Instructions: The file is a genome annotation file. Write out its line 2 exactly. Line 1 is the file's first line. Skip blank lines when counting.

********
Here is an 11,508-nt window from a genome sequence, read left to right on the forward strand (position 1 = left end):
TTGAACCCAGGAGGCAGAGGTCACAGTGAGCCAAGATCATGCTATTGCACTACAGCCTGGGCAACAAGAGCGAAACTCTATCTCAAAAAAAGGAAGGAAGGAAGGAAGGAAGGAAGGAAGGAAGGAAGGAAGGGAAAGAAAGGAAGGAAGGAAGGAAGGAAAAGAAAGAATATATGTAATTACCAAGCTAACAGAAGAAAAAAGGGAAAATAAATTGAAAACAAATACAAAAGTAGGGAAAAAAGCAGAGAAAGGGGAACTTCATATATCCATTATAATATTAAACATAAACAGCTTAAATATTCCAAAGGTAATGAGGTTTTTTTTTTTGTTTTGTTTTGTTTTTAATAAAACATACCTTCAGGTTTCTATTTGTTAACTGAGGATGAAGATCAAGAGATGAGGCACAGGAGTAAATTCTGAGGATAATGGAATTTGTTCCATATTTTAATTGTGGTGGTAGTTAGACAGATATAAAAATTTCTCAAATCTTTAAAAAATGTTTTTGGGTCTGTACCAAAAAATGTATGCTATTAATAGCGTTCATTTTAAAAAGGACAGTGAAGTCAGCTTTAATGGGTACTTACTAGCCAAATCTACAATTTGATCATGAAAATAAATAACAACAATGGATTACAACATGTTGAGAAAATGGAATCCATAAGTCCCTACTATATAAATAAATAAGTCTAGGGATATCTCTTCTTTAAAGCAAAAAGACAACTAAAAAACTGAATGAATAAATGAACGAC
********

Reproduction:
TTGAACCCAGGAGGCAGAGGTCACAGTGAGCCAAGATCATGCTATTGCACTACAGCCTGGGCAACAAGAGCGAAACTCTATCTCAAAAAAAGGAAGGAAGGAAGGAAGGAAGGAAGGAAGGAAGGAAGGAAGGGAAAGAAAGGAAGGAAGGAAGGAAGGAAAAGAAAGAATATATGTAATTACCAAGCTAACAGAAGAAAAAAGGGAAAATAAATTGAAAACAAATACAAAAGTAGGGAAAAAAGCAGAGAAAGGGGAACTTCATATATCCATTATAATATTAAACATAAACAGCTTAAATATTCCAAAGGTAATGAGGTTTTTTTTTTTGTTTTGTTTTGTTTTTAATAAAACATACCTTCAGGTTTCTATTTGTTAACTGAGGATGAAGATCAAGAGATGAGGCACAGGAGTAAATTCTGAGGATAATGGAATTTGTTCCATATTTTAATTGTGGTGGTAGTTAGACAGATATAAAAATTTCTCAAATCTTTAAAAAATGTTTTTGGGTCTGTACCAAAAAATGTATGCTATTAATAGCGTTCATTTTAAAAAGGACAGTGAAGTCAGCTTTAATGGGTACTTACTAGCCAAATCTACAATTTGATCATGAAAATAAATAACAACAATGGATTACAACATGTTGAGAAAATGGAATCCATAAGTCCCTACTATATAAATAAATAAGTCTAGGGATATCTCTTCTTTAAAGCAAAAAGACAACTAAAAAACTGAATGAATAAATGAACGAC